Coffee's Antioxidant Power Has Been Scentifically Proven, And 6 More Science-Based Excuses To Drink Your Daily Latte
While "free radicals" may sound like a political subculture, they're actually atoms, molecules, or ions shown to damage cells and potentially contribute to cancer. Fortunately, a new study suggests that coffee plays a role in stabilizing free radicals, adding to the morning beverage's superlative antioxidant capabilities and giving you an excuse to order your favorite Starbucks latte.
The study, conducted by researchers from Monash University in Australia and Italian coffee roasting company Illycaffè and published in PLOS, monitored the behavior of free radicals and antioxidants throughout the brewing process using electron paramagnetic resonance. The researchers found that, under certain conditions, coffee can stabilize free radicals, which normally seek electrons from cells in our bodies to become stabilized.
"The findings provide a better understanding of the potential health benefits of coffee, as well as a deeper knowledge of the roasting process – ultimately leading to the highest quality cup of coffee,” the study's first author Dr. Gordon Troup said in a Monash University press release.
This study adds to a growing body of research suggesting that your coffee-drinking habits may not be the worst thing for you. In fact, coffee has also been proven to provide these health benefits:
1. Coffee can improve your workout
A cup of coffee before you head to the gym, exercise class, or outdoor adventure can improve your circulation, reduce pain, and fuel muscle — not to mention make you feel better about the fact that you're not still in bed.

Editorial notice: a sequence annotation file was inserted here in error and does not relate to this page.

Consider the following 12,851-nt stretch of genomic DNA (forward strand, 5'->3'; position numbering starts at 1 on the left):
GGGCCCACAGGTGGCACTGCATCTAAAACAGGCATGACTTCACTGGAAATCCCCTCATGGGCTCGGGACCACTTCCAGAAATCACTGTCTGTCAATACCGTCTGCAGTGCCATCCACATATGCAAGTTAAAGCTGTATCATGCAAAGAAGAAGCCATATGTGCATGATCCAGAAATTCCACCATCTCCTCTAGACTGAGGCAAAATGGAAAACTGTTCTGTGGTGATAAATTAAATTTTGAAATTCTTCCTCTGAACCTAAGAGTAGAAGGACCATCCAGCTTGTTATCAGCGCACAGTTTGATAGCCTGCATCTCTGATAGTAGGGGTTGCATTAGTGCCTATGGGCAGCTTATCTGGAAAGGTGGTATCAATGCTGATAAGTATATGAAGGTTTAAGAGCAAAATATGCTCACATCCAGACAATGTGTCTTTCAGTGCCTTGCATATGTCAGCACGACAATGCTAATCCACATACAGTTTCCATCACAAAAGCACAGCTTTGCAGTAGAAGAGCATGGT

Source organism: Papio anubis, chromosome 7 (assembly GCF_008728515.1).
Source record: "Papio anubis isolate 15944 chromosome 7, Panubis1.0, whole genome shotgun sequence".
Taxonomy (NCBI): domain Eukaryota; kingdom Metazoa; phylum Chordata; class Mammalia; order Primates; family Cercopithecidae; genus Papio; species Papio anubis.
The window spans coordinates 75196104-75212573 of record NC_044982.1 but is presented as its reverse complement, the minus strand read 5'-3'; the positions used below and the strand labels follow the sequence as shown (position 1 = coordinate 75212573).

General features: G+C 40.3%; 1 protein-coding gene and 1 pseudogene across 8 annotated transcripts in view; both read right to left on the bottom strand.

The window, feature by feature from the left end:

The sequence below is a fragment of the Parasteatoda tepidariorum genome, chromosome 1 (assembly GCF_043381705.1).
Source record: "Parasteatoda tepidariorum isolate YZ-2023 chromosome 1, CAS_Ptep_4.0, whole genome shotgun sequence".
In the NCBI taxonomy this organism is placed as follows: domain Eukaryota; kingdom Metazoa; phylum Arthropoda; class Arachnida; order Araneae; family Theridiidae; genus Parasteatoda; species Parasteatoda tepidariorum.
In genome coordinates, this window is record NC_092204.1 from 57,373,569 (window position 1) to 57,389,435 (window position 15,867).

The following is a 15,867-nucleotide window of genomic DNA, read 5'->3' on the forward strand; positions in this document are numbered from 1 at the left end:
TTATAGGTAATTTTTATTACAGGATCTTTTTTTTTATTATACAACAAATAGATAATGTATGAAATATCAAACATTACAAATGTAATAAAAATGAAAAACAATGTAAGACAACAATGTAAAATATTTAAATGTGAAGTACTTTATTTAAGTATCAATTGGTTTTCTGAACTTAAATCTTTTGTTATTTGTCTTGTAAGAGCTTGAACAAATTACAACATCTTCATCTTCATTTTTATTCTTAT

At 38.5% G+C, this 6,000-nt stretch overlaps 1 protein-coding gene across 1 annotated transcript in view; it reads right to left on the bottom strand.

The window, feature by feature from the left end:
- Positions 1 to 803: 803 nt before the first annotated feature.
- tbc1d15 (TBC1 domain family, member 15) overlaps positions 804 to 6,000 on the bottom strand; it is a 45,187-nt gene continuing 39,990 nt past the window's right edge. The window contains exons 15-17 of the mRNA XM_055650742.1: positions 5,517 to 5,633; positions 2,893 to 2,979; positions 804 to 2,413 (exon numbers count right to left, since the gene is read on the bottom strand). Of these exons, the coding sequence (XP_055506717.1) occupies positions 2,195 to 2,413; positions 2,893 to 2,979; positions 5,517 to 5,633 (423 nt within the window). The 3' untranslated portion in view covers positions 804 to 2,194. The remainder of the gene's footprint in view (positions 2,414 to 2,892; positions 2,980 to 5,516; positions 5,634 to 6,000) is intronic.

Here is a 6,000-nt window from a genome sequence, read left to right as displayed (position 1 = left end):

2. The smell of coffee reduces stress.
An ethically questionable study at Seoul National University found that sleep-deprived rats' stress levels went down when they were exposed to the smell of coffee — and I think a number of humans can relate to the sense of relief that ensues when they turn on the coffee machine or walk into a Starbucks after getting up on the wrong side of the bed.
3. Coffee can reduce your risk of endometrial cancer.
A recent study at the Imperial College of London found that women who drank three cups of coffee per day were 19 percent less likely to get endometrial cancer, which begins in the uterus, than women who drank less than one cup. Another reason to order a refill!
4. Coffee reduces your risk of liver cirrhosis.
One study found that people who drank at least a cup of coffee per day were 20 percent less likely to develop liver cirrhosis, which is typically caused by excessive alcohol consumption. (Though if you're planning to go get smashed and guzzle coffee the next day to counteract any potential liver damage, well, I'm not sure if it works that way.)